As shown in FIG. 4, in the condition in which the image sensor 102 is disposed obliquely, among two regions “A” and “B” in the field of view Fv, the focusing position is relatively distant in the region “A”, and the focusing position is relatively close in the region “B”.

The focusing distance “b” and the depth of field Df have a correlation. In a case in which the value of the focusing distance “b” is small, the depth of field Df is small. Conversely, in a case in which the value of the focusing distance “b” is large, the depth of field Df is large. Thus, the oblique disposition of the image sensor 102 makes the value of the depth of field Df substantially gradually change in the width direction of the field of view Fv. On the basis of this, the optical code reader of the present invention substantially has a characteristic as if to be equipped with multiple imaging means, that is, multiple cameras, due to the oblique disposition of the image sensor 102.

An outline of the basic concept of the present invention is illustrated by using the image sensor 102 that is disposed obliquely, as a typical example of changing the focusing distance “b”. However, instead of the oblique disposition of the image sensor 102, a focusing distance adjusting medium 44 may be interposed between the imaging lens 100 and the image sensor 102. The focusing distance adjusting medium 44 is shown in FIG. 13 and will be described in detail later. The focusing distance adjusting medium 44 is made of a medium having a refractive index that gradually changes in a direction orthogonal to the optical axis. The focusing distance adjusting medium 44 will be described in detail in explanation of an embodiment with reference to FIG. 13.

FIGS. 7A and 7B are diagrams for explaining other characteristic of the optical system 120 included in the optical code reader of the present invention. As shown in FIGS. 7A and 7B, the optical system 120 includes a light-receiving region limiting optical member 122 that receives light in the field of view Fv and that makes the received light enter a limited region of the image sensor 102. The light-receiving region limiting optical member 122 typically includes the imaging lens 100 and a mirror or a prism that is disposed on an incident light side of the imaging lens 100. The mirror or the prism receives light in the field of view Fv in cooperation with the imaging lens 100 and makes the received light enter the limited region of the image sensor 102.

In the optical system 120 included in the optical code reader of the present invention, the light-receiving region limiting optical member 122 forms the same image of the optical code in each region that is defined by dividing the light receiving surface 108 of the image sensor 102. It is not necessary to strictly specify the boundary between the multiple regions. The boundary parts of two adjacent regions may overlap each other. The optical system 120 shown in FIGS. 7A and 7B has two divided regions in the light receiving surface 108 of the image sensor 102, but this is merely an example. As shown in FIGS. 7A and 7B, the light-receiving region limiting optical member 122 is composed of the imaging lens 100 and two mirrors 124(1) and 124(2). However, one prism 52 shown in FIGS. 14 and 15 may be used instead of the two mirrors 124(1) and 124(2).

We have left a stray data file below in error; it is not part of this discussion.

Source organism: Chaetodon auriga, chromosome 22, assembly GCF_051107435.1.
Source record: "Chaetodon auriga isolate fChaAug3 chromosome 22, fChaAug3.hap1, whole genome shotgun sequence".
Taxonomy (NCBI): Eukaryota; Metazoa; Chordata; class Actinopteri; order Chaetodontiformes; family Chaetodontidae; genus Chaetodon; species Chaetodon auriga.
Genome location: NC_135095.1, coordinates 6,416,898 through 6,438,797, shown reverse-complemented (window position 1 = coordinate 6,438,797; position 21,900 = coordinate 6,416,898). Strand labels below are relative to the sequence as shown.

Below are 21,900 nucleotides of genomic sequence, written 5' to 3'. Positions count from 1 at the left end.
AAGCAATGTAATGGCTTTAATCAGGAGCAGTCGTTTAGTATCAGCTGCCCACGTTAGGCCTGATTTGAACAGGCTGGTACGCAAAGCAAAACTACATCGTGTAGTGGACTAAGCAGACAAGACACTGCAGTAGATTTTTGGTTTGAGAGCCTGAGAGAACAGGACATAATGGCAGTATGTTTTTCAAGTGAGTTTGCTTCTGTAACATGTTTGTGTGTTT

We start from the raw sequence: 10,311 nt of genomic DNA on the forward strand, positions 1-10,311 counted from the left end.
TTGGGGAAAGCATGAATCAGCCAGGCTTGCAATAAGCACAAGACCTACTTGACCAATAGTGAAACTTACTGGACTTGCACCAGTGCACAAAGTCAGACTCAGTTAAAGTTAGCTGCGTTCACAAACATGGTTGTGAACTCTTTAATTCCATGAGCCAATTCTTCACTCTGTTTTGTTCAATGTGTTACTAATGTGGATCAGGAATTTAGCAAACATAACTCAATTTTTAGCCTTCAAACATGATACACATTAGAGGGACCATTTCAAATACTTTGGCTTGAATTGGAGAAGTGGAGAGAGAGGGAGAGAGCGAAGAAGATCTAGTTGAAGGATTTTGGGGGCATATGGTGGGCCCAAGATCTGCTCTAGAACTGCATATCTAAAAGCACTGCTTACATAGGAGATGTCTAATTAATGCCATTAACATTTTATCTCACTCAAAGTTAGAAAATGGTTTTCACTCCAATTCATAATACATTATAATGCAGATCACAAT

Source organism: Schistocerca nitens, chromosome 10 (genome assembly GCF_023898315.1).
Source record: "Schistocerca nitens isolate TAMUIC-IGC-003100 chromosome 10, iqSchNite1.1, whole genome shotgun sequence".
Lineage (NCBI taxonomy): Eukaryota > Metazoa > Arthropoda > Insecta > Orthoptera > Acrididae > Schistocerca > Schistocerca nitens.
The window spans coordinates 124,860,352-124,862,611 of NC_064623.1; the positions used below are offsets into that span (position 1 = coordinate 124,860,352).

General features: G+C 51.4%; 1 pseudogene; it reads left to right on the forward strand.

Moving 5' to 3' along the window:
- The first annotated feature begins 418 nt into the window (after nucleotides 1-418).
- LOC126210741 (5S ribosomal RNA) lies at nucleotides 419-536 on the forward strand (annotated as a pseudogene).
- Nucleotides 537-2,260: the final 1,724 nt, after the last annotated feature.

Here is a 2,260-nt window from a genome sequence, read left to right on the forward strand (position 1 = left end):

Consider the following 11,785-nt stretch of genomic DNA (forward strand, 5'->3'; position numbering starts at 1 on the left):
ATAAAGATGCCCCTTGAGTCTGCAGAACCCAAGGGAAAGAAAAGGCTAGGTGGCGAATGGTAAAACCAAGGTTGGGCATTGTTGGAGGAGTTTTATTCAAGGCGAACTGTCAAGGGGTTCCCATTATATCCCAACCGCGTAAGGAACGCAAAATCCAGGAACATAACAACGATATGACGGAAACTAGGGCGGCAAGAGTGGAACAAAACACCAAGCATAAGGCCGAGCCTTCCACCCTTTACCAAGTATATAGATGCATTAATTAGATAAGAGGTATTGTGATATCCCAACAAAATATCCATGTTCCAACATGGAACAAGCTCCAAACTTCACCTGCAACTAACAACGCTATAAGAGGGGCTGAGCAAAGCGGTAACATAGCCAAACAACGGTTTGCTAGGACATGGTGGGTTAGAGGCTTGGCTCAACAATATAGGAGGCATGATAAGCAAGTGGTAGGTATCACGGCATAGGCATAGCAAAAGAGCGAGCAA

In the case of using multiple mirrors 124 to compose apart of the light-receiving region limiting optical member 122 or in the case of dividing the light receiving surface 108 of the image sensor 102 into two regions, for example, the two mirrors 124(1) and 124(2) are included in the light-receiving region limiting optical member 122. To avoid complicated diagram, the optical system 120 is shown in FIGS. 7A and 7B in a separated manner. FIG. 7A is a conceptual diagram relating to a first mirror 124(1) of the light-receiving region limiting optical member 122. FIG. 7B is a conceptual diagram relating to a second mirror 124(2) of the light-receiving region limiting optical member 122.

As shown in FIG. 7A, the first mirror 124(1) functions for forming an image in a first region 108 (1) of the light receiving surface 108 of the image sensor 102 in cooperation with the imaging lens 100. Thus, an optical code that is positioned in the field of view Fv is imaged in the first region 108 (1) of the light receiving surface 108 of the image sensor 102 by the first mirror 124(1). In the example shown in FIG. 7A in which the image sensor 102 is made obliquely in the counterclockwise direction, an image is formed in the first region 108 (1) by focusing at a close position.